Thursday, January 27, 2022

Intel vs AMD: Who’ll win the FPGA leadership?

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With AMD (AMD) acquiring Xilinx (XLNX), the multi-decade competition with Intel (INTC) in FPGAs will continue. Intel demonstrated that it is the undisputed leader in FPGAs. If Intel can translate this into market share gains (there is no evidence of this yet, but this could be due in part to shortages), Xilinx and thus AMD (investors) could be in big trouble.

In Longer-term, Intel’s next-gen FPGA poses an even greater threat to AMD and Xilinx, as it appears to have a breakthrough architecture that might bring unparalleled advancements due to Intel’s packaging supremacy, bolstering Intel’s position.

An FPGA is a programmable logic device, as the name implies. This is best illustrated by comparing it to other types of chips: an FPGA can be “written” at the logic (boolean) level, whereas a CPU is fully programmable through software and an ASIC has a specific algorithm baked in hardware. This means that the logic will be tuned to the algorithm (like an ASIC), but it will be reprogrammable to accommodate alternative algorithms. This leads to differences in speed, flexibility, and efficiency between fixed-function circuits and CPUs.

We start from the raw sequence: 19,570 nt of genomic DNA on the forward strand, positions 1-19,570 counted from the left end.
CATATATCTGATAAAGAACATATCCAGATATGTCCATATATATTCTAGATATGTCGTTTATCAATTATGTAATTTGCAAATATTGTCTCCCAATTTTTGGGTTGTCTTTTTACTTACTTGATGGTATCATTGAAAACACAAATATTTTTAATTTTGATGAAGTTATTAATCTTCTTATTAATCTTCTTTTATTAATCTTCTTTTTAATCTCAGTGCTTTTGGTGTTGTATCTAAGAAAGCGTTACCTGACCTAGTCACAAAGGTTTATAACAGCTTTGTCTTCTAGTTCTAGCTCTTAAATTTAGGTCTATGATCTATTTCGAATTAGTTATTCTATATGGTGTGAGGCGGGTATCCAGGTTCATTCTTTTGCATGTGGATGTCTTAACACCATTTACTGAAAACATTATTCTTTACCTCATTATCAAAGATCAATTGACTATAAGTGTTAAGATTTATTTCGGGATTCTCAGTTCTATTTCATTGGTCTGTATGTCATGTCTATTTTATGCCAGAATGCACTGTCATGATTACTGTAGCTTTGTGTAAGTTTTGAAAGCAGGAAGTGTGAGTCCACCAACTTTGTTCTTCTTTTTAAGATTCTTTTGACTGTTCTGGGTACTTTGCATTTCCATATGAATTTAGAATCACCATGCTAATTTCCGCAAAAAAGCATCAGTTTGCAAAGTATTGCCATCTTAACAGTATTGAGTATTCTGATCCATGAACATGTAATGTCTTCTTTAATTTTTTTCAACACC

When the first rumour of a Xilinx-AMD acquisition surfaced, I analyzed it: AMD To Acquire Xilinx: The Imitation Games Continue. The final announcement of the acquisition, which is expected to close by the end of the year, has made little difference to the narrative.